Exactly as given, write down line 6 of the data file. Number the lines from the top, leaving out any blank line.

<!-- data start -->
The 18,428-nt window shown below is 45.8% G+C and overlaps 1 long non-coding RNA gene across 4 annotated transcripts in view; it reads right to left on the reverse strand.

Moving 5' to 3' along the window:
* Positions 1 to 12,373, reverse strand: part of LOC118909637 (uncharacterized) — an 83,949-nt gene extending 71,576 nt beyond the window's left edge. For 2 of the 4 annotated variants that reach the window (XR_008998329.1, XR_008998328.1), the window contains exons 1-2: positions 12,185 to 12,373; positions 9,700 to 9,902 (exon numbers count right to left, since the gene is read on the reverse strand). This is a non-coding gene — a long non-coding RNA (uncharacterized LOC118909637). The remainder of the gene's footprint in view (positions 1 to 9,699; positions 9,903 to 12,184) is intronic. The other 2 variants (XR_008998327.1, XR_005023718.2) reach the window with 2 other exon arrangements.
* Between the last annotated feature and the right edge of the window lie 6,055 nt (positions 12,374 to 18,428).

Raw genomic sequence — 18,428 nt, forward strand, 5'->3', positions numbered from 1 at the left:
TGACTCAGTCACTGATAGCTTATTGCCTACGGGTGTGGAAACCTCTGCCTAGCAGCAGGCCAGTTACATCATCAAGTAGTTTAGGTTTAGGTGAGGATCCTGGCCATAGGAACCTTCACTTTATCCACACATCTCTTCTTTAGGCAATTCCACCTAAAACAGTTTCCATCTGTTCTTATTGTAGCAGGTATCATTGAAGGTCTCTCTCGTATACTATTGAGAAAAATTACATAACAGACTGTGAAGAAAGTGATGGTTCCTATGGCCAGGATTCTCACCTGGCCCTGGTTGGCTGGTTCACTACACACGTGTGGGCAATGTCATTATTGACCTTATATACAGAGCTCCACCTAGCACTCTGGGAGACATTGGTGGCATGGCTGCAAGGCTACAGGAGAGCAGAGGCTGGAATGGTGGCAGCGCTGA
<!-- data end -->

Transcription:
TGACTCAGTCACTGATAGCTTATTGCCTACGGGTGTGGAAACCTCTGCCTAGCAGCAGGCCAGTTACATCATCAAGTAGTTTAGGTTTAGGTGAGGATCCTGGCCATAGGAACCTTCACTTTATCCACACATCTCTTCTTTAGGCAATTCCACCTAAAACAGTTTCCATCTGTTCTTATTGTAGCAGGTATCATTGAAGGTCTCTCTCGTATACTATTGAGAAAAATTACATAACAGACTGTGAAGAAAGTGATGGTTCCTATGGCCAGGATTCTCACCTGGCCCTGGTTGGCTGGTTCACTACACACGTGTGGGCAATGTCATTATTGACCTTATATACAGAGCTCCACCTAGCACTCTGGGAGACATTGGTGGCATGGCTGCAAGGCTACAGGAGAGCAGAGGCTGGAATGGTGGCAGCGCTGA